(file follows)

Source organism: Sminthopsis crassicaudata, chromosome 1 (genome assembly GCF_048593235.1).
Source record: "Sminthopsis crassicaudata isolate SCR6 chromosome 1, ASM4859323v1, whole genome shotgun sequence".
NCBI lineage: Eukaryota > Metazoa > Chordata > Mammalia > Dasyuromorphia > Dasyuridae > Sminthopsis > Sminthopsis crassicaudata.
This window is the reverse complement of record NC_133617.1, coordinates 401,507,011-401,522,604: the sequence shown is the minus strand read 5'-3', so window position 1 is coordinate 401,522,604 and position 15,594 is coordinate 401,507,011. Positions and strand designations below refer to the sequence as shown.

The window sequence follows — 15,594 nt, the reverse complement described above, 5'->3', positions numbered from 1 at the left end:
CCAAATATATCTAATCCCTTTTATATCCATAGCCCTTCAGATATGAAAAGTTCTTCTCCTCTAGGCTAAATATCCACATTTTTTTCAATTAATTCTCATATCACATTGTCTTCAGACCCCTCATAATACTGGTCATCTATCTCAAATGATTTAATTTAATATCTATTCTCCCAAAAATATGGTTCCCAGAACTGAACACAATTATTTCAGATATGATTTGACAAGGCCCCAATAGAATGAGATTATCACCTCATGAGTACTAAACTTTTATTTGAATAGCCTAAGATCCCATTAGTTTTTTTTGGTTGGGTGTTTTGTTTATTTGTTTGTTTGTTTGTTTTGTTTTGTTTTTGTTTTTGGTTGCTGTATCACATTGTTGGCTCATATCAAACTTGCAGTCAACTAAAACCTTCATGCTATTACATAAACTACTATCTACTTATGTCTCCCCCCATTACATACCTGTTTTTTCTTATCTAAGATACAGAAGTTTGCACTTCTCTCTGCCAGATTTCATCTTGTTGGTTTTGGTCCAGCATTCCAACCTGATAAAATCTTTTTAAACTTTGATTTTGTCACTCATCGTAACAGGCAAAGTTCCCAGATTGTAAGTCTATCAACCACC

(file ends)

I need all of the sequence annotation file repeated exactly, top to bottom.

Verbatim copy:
Source organism: Sminthopsis crassicaudata, chromosome 1 (genome assembly GCF_048593235.1).
Source record: "Sminthopsis crassicaudata isolate SCR6 chromosome 1, ASM4859323v1, whole genome shotgun sequence".
NCBI lineage: Eukaryota > Metazoa > Chordata > Mammalia > Dasyuromorphia > Dasyuridae > Sminthopsis > Sminthopsis crassicaudata.
This window is the reverse complement of record NC_133617.1, coordinates 401,507,011-401,522,604: the sequence shown is the minus strand read 5'-3', so window position 1 is coordinate 401,522,604 and position 15,594 is coordinate 401,507,011. Positions and strand designations below refer to the sequence as shown.

The window sequence follows — 15,594 nt, the reverse complement described above, 5'->3', positions numbered from 1 at the left end:
CCAAATATATCTAATCCCTTTTATATCCATAGCCCTTCAGATATGAAAAGTTCTTCTCCTCTAGGCTAAATATCCACATTTTTTTCAATTAATTCTCATATCACATTGTCTTCAGACCCCTCATAATACTGGTCATCTATCTCAAATGATTTAATTTAATATCTATTCTCCCAAAAATATGGTTCCCAGAACTGAACACAATTATTTCAGATATGATTTGACAAGGCCCCAATAGAATGAGATTATCACCTCATGAGTACTAAACTTTTATTTGAATAGCCTAAGATCCCATTAGTTTTTTTTGGTTGGGTGTTTTGTTTATTTGTTTGTTTGTTTGTTTTGTTTTGTTTTTGTTTTTGGTTGCTGTATCACATTGTTGGCTCATATCAAACTTGCAGTCAACTAAAACCTTCATGCTATTACATAAACTACTATCTACTTATGTCTCCCCCCATTACATACCTGTTTTTTCTTATCTAAGATACAGAAGTTTGCACTTCTCTCTGCCAGATTTCATCTTGTTGGTTTTGGTCCAGCATTCCAACCTGATAAAATCTTTTTAAACTTTGATTTTGTCACTCATCGTAACAGGCAAAGTTCCCAGATTGTAAGTCTATCAACCACC